Cops and Corporations Aren’t Welcome at This Radical Alternative to NYC’s Pride Parade

A coalition of LGBTQ groups announced the countermarch on Tuesday in front of the Stonewall Inn.
A coalition of LGBTQ groups announced Tuesday a countermarch to New York City’s LGBTQ Pride Parade.

NEW YORK — Across the street from the Stonewall Inn — often cited as the birthplace of the gay rights movement — a coalition of LGBTQ groups announced Tuesday a counter-march to New York City’s famous LGBTQ Pride parade.

The organizers, the Reclaim Pride Coalition, hope the counter-march will bring back a spirit of rebellion to an event they say has become a money-driven spectacle. The counter-march — planned for the same day as the traditional Pride demonstration, June 30 — will be perhaps the largest counter-demonstration to NYC Pride in history if organizers’ projections come to pass.


“Rebellion is needed and appropriate at times,” said Norman Siegel, the former executive director of the New York Civil Liberties Union, said at a news conference outside of Stonewall announcing the march. “Let’s make June 30, 2019, a day that will be remembered not only in this city, not only in this country, but throughout the world as continuing and expanding the liberation and pride that filled these city streets 50 years ago.”

The first Queer Liberation March, as the organizers have dubbed it, is different from your typical Pride parade in two big ways:

  • No cops
  • No corporate floats

Police presence at LGBTQ celebrations has always been controversial because of Pride’s radical roots, specifically its origins at the Stonewall Inn. This year’s Pride, celebrated throughout the month of June, is particularly significant as it coincides with the 50th anniversary of the Stonewall riots, a spontaneous, violent uprising of LGBTQ people against police in 1969, when “anti-sodomy laws” were still commonplace. Cops frequently targeted Stonewall, a gay bar in Manhattan’s Greenwich Village neighborhood, with raids and arrests, until patrons — many of them poor and homeless — fought back on June 28.

Reclaim Pride, in that tradition, believes that Pride is overpoliced and bloated by corporate influence, including floats for big banks and chain restaurants. Last year, a corporate float had a sticker price of $8,000, and New York City Pride had 61 corporate sponsors, 13 promotional partners, and 31 media sponsors. As Reclaim Pride organizers announced their anti-corporation march, two sponsorship banners (one for an airline and another for beer) were already hanging from the historic Stonewall Inn.


“Reclaim Pride wants to make sure that Stonewall 50 lives up to the spirit of what happened here 50 years ago,” Siegel added Tuesday.

For its part, Heritage of Pride, which organizes the official NYC parade, said it has tried to be accommodating to Reclaim Pride despite the organizations’ differences. Cathy Renna, spokeswoman for Heritage of Pride, said police will be attending NYC Pride as participants of the march and for security reasons.

“We understand that there are a lot of divergent opinions on many issues and that Pride is many different things for many different people in the community,” Renna said. “We do not deny access to anyone who is part of the community to march in our Pride march.”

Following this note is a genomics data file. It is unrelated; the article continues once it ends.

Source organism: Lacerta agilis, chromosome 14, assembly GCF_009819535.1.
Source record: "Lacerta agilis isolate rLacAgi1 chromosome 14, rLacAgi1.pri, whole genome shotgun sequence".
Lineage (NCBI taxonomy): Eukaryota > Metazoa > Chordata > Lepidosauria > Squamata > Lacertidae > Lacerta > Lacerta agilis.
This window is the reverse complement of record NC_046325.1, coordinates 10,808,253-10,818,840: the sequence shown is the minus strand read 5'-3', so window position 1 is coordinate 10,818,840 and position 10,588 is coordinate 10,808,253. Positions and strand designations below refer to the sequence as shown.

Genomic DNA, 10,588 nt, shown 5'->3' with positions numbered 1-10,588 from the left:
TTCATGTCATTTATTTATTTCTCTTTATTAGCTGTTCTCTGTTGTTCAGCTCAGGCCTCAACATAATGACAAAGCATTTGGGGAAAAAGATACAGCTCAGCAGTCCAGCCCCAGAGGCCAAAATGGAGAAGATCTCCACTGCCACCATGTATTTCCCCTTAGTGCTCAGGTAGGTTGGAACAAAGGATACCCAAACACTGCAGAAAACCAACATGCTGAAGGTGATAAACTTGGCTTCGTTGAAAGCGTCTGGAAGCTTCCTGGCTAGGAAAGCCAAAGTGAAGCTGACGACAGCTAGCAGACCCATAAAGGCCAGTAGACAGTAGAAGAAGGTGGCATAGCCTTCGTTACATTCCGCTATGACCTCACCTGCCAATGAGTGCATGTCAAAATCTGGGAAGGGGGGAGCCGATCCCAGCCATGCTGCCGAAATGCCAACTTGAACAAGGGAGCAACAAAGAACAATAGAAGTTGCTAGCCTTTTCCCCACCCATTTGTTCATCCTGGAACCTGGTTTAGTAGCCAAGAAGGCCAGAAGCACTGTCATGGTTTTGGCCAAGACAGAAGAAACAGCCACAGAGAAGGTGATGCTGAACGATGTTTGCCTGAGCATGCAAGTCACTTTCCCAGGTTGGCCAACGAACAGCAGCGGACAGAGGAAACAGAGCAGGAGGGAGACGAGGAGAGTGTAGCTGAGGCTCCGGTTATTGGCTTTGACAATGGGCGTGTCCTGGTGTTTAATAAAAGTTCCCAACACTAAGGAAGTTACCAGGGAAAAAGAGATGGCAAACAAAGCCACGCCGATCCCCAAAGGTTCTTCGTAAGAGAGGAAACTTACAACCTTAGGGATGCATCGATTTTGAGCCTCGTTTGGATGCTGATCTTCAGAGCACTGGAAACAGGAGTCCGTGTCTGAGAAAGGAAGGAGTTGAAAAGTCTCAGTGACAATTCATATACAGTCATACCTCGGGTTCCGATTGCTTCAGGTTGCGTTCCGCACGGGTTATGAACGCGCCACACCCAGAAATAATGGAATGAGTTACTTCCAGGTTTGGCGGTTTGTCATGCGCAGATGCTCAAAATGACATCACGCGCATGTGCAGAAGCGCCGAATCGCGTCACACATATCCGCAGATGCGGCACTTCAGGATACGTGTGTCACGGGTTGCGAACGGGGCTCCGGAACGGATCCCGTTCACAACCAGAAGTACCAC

The organizers of the countermarch also say that the Pride parade does not address the urgent and continuous fights for trans and queer rights, which the Trump administration has repeatedly targeted. For example, Trump banned trans people from serving in the military, and his administration opposed the Equality Act, a bill that offers legal protections for LGBTQ people.

“Today, my trans siblings and I still face constant assaults from police in this city. We’re still struggling with rampant homelessness. We’re still suffering under discrimination, lack of access to medical care,” said Robin Scott, a designer and volunteer with Reclaim Pride. “As much as I would love to simply celebrate in a sea of rainbows, this does not to me feel like the time to celebrate — or simply to celebrate — this is a time of unprecedented crisis.”

She added: “We’re a coalition that unites a generation of our queer elders with young people who are disillusioned with a corporate, pink-washed culture that doesn’t represent us and doesn’t listen to our needs.”

Trans people also still face discrimination from police, who have a history of misidentifying murder victims by their dead names, failing to identify violence against trans people as hate crimes, and even forcing them into prisons and jails that does not correspond to their gender identities.

Reclaim Pride organizers have been meeting weekly since last year's Pride march and negotiating with the city for about six months to get their own march off the ground. Organizers said they’re aiming for a turnout of about 50,000 people. There will be no barricades as part of the march, which begins at 9:30 a.m. and follows largely the same route that the original Gay Liberation Front march — perhaps the first gay pride march — did in 1970. The march will end with a rally at the Great Lawn in Central Park.

Cover image: Reclaim Pride organizers announce the June 30 Queer Liberation March in front of the historic Stonewall Inn on May 14, 2019. (Rex Santus/VICE News)